I have a negative bent, a tendency to see the bad in life more clearly than the good. I get very affected by bad news – and there’s a lot of it: worsening inequality, dismantling of the welfare state, another financial crisis potentially around the corner while we’re still in debt from the last one, climate change, antibiotic resistance, global conflict / power struggles, refugees living in squalid camps…
Thanks to media such as Twitter and Facebook, I find it easier than ever to learn about all these things, and to access really stimulating viewpoints and analysis that is constantly helping my own understanding and awareness to develop. I would much rather have that access than not; however, there are times when I just have to scroll past it all and look for some cute puppy video instead. I get exhausted with concern.
And I have difficulty with Sunday Assembly’s ethos of “celebrating life” because, when it comes down to it, I’m not convinced human existence is a good thing. The rest of the planet would be better off without us, for sure. It’s hard to feel joyful about being alive while keenly aware of how spectacularly the human race is fucking up at the general aim of not doing harm to ourselves or each other. And even if we were doing much better, nature alone can be cruel enough to us. What’s there to celebrate?
On the other hand, what good does it do to feel so negatively?
I’m reading a book about Stoicism just now. According to the Stoics, the only thing needed for deep happiness and well-being (eudaimonia), is to be the best human being one can be. This means perfecting the rationality and practical wisdom that humans alone can develop. This in turn entails acceptance of things outside of one’s control; it doesn’t make sense to worry or get upset about things you can’t do anything about.
I’m really wrestling with this! I find myself wanting to protest: that there is no clean division between what is and isn’t under your control; that it’s unrealistic to expect your happiness to not be affected by your circumstances (and has the potential to trigger shame); that even if it were possible to be that detached, it would surely lead to amorality – that there wouldn’t be any point in justice or making anyone’s circumstances better because their happiness can only come from within.
But I do wonder if I’m missing the point on that last part; Stoicism, after all, does promote justice and compassion and there is a sense of some outcomes being ‘preferred’ (even though they are ultimately indifferent with regard to eudaimonia). It’s confusing. It reminds me of similar confusion I’ve had with Buddhism in the past.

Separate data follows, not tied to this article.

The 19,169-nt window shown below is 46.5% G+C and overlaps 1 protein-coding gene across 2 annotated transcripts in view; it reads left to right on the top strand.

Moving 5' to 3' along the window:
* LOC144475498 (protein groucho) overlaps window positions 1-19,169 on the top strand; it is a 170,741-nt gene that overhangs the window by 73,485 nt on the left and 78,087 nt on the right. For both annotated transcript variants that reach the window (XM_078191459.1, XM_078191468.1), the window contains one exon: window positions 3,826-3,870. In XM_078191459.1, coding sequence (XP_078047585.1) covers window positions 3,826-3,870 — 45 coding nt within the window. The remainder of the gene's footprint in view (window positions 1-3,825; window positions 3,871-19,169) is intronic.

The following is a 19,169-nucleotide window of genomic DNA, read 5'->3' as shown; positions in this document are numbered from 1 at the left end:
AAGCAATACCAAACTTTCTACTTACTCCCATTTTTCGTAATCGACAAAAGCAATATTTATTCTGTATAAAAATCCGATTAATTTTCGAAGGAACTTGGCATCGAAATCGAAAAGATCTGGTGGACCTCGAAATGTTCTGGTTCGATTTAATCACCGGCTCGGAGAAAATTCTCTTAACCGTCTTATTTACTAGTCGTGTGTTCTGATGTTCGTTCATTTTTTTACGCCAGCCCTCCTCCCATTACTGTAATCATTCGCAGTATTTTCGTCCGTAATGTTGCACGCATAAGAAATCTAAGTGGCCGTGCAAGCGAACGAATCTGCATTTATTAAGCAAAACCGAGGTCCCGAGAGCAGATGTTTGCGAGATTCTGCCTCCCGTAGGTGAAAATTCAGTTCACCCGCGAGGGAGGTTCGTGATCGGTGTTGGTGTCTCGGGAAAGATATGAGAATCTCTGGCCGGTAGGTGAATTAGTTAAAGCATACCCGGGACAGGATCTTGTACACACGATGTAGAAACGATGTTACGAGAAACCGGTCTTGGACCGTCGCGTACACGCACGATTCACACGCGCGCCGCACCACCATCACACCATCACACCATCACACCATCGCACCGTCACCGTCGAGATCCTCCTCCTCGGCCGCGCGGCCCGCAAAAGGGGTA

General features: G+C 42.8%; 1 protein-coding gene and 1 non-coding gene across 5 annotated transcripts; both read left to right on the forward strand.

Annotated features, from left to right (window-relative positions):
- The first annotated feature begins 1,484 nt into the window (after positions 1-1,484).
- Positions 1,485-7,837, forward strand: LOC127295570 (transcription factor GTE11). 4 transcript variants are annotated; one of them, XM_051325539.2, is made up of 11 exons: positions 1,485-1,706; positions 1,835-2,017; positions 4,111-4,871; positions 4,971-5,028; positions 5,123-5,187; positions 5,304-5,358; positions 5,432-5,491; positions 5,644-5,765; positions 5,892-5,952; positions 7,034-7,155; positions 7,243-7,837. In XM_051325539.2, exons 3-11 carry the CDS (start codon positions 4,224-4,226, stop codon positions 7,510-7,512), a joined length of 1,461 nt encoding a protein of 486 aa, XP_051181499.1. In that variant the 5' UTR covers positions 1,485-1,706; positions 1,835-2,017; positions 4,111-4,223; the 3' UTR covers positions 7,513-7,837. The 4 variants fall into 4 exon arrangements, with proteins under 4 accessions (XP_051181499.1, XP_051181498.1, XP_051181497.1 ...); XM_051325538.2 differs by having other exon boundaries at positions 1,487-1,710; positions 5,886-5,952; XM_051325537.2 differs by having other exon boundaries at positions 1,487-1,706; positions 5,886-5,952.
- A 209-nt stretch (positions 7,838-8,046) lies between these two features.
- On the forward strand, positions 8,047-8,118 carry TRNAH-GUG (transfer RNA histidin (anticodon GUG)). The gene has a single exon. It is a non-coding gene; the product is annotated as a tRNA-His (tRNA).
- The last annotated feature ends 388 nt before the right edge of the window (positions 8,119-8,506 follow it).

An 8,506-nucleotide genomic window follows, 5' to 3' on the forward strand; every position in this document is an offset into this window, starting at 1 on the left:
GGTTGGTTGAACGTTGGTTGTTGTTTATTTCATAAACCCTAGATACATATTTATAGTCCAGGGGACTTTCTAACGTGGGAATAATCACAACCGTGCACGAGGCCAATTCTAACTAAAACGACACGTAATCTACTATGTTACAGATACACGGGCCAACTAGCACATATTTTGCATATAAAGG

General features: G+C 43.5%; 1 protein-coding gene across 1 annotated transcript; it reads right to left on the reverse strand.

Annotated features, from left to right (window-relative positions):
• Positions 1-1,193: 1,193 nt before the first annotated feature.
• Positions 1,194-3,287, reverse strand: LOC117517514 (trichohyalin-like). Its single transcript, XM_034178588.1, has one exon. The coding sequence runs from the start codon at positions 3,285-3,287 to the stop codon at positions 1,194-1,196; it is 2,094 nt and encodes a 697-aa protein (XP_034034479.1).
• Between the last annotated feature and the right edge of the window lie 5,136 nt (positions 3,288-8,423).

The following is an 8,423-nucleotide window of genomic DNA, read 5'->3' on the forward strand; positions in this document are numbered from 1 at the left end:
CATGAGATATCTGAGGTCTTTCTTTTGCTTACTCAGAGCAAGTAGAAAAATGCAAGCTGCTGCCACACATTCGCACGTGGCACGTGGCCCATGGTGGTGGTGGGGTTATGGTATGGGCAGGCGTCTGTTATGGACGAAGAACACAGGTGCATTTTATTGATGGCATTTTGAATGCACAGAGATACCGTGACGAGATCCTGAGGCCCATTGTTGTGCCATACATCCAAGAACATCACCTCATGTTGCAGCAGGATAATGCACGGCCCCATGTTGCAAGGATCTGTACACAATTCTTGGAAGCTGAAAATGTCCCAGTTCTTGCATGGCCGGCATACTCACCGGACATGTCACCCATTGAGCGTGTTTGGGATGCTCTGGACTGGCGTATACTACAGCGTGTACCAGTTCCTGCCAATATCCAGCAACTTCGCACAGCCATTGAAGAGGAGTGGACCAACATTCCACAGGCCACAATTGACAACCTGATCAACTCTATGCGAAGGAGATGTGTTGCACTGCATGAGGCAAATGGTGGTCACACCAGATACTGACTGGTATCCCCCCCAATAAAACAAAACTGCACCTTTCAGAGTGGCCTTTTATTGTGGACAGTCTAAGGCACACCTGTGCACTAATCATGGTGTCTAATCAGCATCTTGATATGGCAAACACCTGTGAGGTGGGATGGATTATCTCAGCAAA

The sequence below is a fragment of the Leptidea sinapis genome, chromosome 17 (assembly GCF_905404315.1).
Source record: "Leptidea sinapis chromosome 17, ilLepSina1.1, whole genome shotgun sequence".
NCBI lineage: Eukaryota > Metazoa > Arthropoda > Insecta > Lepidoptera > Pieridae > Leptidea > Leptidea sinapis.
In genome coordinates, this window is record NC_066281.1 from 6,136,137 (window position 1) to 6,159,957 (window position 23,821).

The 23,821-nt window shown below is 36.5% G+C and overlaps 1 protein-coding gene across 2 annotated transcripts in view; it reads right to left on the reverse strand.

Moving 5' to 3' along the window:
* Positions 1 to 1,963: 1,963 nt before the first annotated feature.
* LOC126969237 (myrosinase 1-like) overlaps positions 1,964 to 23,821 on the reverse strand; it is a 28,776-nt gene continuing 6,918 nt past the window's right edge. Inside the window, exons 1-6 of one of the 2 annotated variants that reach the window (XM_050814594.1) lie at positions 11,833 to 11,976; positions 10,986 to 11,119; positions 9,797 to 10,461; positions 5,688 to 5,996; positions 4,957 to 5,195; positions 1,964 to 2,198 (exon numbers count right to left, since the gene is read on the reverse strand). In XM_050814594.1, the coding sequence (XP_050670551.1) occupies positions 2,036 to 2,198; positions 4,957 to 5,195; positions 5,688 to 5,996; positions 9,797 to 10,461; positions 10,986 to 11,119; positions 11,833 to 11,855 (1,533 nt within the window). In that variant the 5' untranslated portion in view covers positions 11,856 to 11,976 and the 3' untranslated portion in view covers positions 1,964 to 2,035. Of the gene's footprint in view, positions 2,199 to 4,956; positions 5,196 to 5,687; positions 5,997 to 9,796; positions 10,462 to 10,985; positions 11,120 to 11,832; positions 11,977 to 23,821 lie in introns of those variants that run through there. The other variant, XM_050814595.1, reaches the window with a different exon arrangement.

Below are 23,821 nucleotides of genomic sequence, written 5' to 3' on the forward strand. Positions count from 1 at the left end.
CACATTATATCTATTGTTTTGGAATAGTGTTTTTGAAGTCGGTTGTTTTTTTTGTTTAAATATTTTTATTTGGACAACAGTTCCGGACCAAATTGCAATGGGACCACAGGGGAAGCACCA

Maybe the answer is that eudaimonia, although important (and heavily emphasised in Stoicism), isn’t the only thing that matters?
Perhaps the problem I’m having lies in the English language and the fact that words like ‘happiness’ and ‘joy’ are just too broad-brush. One example of this comes to mind from the Pixar film Inside Out, in which the main characters are anthropomorphised emotions inside a human character’s head. In the film, Joy has to learn that there is a place for Sadness; that Sadness is able to help their human host come to terms with an unwanted change in circumstances, and connect with the love and care of others, in a way that Joy cannot. Joy does not represent all positive experiences – she merely represents an upbeat, cheerful mood. I think we lack a clear word in English for the positive experience Sadness was able to bring about – in the film, we see the creation of a core memory that is a mixture of sad and happy.
And I think there are probably many distinct emotional and mental states that we lack distinct words for and that get muddied together under words like ‘happiness’.
So, maybe this is partly why I have difficulty seeing how a positive emotional state can coexist with concern about problems. Maybe it’s possible to really want things to improve while at the same time being able to really accept that things are as they are. This seems like a contradiction to me but I have moments where I can see these as two separate processes.
I think Buddhism and Stoicism really come into their own in situations of extreme suffering that cannot be averted – where the only way forward is to be ‘philosophical’. Their emphasis on eudaimonia and its possible independence of circumstances is perhaps an over-emphasis for the context of my everyday life of relative comfort. I keep having difficulty with them because I have the exact opposite approach: can’t feel OK about life until all the problems are solved. But that is also why I keep being drawn to them.